Arthur Casas brings an international perspective to the Chelsea penthouse of lighting guru Ira Levy
Raul Barreneche -- Interior Design, 9/1/2007 12:00:00 AM
Ira Levy and Arthur Casas became fast friends when they met six years ago. Casas, an Interior Design Hall of Fame member, and Levy, whose Levy Lighting is behind projects as diverse as homes for Donna Karan, catwalk shows for New York fashion week, and a Burberry flagship in Tokyo, were soon collaborating professionally on the World Bar near the United Nations, among other jobs. Proof that the collaboration worked: Levy and his Brazilian wife, Helene, hired Casas to renovate their sprawling duplex penthouse in Chelsea.
Studio Arthur Casas turned a 3,000-square-foot box—albeit one with wraparound roof terraces and eye-popping views in three directions—into a comfortable home for the Levys, their young son and daughter, and frequent guests from Brazil. "The apartment has a lot of natural light in every room, which is not so easy to find in New York," Casas notes. The place also showcases the Levys' large collection of contemporary art.
The entire downstairs layout was dictated by a single wall sculpture: an 11-foot-tall, 16-foot-wide Muhammad Ali fight scene rendered entirely in LEGO blocks. To accommodate it, Casas put up a 19-foot-long central spine that runs practically all the way from the foyer to the dining area at the opposite end of the floor. The dining area can be closed off from the adjacent all-white kitchen when a pocket door slides out from the display wall.
There's flexibility upstairs, too. Overlooking the stairwell, which is brightened by an existing skylight, a glass-walled playroom doubles as a guest room—it has its own full bath. The Levys' children share an extra-large bedroom with a movable partition down the middle. "That way," Levy says, "they can sleep in the same room when they're little, then have some privacy when they get older."
Of course, Levy handled the lighting. He respected Casas's design, which kept the ceilings uncluttered and high, from 11 to 14 feet on the lower level. "We did mono-point lights and trimless fixtures," Levy says. "The lighting also had to be versatile to illuminate the art." Small recessed LED fixtures double as low-level night-lights along the staircase and elsewhere. In the dining area alone, additional lighting runs the gamut from a sleek David Weeks chandelier to a biomorphic Scandinavian 1960's table lamp.
Casas describes his style as modern but not exaggeratedly so, and he emphasizes natural materials, "a concept as Brazilian as bossa nova," he says. "It's something Americans are starting to identify with." For the Levy apartment, he chose natural materials from the Americas, both North and South, including white oak for flooring and paneling and a rustic Brazilian silk-and-straw fabric for cushions on built-in benches in the lounge and living room. One notable exception is the engineered-quartz surfaces. "We spent a lot of time investigating materials that looked natural but were more resistant," Levy explains. Casas came up with the idea of sandblasting the solid surfacing for the master bathroom; the usual honed finish appears in the kitchen and stairwell.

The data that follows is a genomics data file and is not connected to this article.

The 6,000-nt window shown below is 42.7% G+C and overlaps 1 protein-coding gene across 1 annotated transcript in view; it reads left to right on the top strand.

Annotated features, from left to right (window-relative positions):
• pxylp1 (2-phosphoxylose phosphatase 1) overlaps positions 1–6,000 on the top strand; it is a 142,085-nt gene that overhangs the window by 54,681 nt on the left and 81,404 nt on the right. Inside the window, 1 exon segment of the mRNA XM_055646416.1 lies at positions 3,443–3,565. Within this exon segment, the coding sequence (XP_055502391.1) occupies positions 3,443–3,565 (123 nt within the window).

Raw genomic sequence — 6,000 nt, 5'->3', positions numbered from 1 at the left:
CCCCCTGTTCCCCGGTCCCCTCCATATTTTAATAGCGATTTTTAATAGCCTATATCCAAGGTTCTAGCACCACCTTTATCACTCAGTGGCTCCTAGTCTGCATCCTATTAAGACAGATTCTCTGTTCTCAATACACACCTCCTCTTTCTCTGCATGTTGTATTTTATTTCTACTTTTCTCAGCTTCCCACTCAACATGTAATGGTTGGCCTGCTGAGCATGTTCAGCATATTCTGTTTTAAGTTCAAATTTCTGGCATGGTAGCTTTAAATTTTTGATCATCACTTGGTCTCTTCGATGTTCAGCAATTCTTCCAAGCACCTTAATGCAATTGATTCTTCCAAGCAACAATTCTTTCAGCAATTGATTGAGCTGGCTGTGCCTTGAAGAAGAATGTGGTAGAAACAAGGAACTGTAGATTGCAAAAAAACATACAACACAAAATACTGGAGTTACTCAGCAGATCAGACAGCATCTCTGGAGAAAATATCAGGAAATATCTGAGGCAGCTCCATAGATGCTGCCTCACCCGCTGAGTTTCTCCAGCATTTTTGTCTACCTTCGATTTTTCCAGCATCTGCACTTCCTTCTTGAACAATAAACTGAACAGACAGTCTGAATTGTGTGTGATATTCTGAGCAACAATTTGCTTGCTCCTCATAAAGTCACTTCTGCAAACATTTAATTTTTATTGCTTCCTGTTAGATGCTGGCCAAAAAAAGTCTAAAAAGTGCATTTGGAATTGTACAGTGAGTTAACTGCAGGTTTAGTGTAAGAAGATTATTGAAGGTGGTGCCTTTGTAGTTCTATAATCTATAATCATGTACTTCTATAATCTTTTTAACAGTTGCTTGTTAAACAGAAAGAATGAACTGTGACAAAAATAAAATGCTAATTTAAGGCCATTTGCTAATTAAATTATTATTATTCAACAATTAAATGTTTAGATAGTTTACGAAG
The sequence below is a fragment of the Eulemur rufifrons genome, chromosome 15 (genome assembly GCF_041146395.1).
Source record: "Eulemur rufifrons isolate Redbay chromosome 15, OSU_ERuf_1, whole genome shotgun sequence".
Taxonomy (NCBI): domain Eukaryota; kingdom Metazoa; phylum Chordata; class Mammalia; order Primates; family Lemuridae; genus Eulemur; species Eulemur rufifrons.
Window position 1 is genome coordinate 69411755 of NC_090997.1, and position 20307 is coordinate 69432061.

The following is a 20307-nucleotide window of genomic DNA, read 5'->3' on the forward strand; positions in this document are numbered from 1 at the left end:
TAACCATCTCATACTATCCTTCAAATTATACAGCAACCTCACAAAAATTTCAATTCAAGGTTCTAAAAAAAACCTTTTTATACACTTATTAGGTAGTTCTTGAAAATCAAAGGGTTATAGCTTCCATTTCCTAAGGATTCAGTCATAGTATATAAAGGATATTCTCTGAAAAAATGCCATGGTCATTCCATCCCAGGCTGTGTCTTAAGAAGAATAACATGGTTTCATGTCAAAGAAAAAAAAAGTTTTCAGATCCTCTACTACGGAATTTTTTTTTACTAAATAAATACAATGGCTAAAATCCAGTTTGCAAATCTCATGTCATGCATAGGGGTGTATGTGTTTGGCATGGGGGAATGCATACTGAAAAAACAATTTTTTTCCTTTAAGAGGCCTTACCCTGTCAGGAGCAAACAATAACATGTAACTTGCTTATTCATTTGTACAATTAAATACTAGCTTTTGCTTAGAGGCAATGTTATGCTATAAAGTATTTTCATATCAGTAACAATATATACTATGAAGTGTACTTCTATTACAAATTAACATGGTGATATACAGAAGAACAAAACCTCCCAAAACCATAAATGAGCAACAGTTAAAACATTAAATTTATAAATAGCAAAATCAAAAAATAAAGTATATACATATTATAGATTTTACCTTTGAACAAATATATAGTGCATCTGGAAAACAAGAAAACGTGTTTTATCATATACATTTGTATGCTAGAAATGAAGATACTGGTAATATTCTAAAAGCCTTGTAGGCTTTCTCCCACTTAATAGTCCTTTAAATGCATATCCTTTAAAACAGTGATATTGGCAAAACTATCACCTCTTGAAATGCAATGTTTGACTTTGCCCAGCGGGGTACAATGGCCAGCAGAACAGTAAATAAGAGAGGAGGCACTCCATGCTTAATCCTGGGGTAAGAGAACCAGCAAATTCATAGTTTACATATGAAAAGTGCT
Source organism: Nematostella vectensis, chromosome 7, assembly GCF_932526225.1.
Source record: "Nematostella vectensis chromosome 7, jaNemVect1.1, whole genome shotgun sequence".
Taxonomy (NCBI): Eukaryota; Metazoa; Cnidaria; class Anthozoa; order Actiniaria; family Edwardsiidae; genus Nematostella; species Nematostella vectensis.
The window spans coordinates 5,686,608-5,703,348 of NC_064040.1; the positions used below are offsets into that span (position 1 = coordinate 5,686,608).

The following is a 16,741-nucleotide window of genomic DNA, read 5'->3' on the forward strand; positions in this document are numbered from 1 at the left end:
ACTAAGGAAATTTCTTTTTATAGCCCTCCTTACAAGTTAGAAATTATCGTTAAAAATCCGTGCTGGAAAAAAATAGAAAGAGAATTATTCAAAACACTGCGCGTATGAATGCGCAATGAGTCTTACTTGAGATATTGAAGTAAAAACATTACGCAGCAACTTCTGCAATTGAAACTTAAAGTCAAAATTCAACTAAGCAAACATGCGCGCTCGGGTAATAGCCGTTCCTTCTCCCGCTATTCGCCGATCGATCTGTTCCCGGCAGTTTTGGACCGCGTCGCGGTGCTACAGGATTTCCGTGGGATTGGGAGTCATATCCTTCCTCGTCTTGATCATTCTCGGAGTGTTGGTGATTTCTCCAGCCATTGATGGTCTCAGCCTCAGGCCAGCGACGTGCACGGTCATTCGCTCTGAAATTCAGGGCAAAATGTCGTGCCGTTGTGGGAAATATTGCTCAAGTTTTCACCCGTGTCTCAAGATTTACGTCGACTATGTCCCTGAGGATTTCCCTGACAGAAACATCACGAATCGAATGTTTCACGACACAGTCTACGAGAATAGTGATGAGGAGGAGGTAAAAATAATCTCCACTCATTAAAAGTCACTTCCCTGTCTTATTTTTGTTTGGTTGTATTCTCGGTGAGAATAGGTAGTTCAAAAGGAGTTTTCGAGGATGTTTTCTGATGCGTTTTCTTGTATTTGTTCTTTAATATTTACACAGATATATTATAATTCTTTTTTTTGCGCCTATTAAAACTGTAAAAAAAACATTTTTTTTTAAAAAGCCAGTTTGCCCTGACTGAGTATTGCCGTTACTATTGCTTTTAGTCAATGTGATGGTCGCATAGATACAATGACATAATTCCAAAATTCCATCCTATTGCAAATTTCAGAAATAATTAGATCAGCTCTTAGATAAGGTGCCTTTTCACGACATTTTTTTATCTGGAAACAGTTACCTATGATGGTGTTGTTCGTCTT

Furniture was selected with an eye toward comfort. Jean-Michel Frank's leather-covered club chairs furnish the lounge. In the dining area, Casas placed generous swivel chairs by Antonio Citterio around a hefty George Nakashima–esque table. There's a genuine vintage Nakashima armchair in the living room, which overlooks a roof terrace with plantings designed by the Brazilian firm Gilberto Elkis Paisagismo.
As with any collaboration, the project wasn't 100 percent smooth sailing. "We were against certain things Arthur proposed," Levy admits. "At least until we moved in." Case in point: the master suite's venetian blind and roller, which Levy argued would interfere with the spectacular skyscraper view. But the windows face south, so the treatment is necessary to counter the hot summer sun. Levy put on his professional cap and inserted a series of MR16 halogen downlights just behind the wood slats, creating an atmospheric glow.
Casas's interior doesn't have much color beyond the natural wood tones and, of course, the art. Among the collection's highlights are the mercury-glass bubbles that percolate up the stairwell—a site-specific installation that's one of several contributions by New Yorker Rob Wynne. At the top of the stairwell is a kinetic light sculpture, a grid of LED screens displaying blocks of color or even low-resolution video streams. That one was contributed by Levy himself.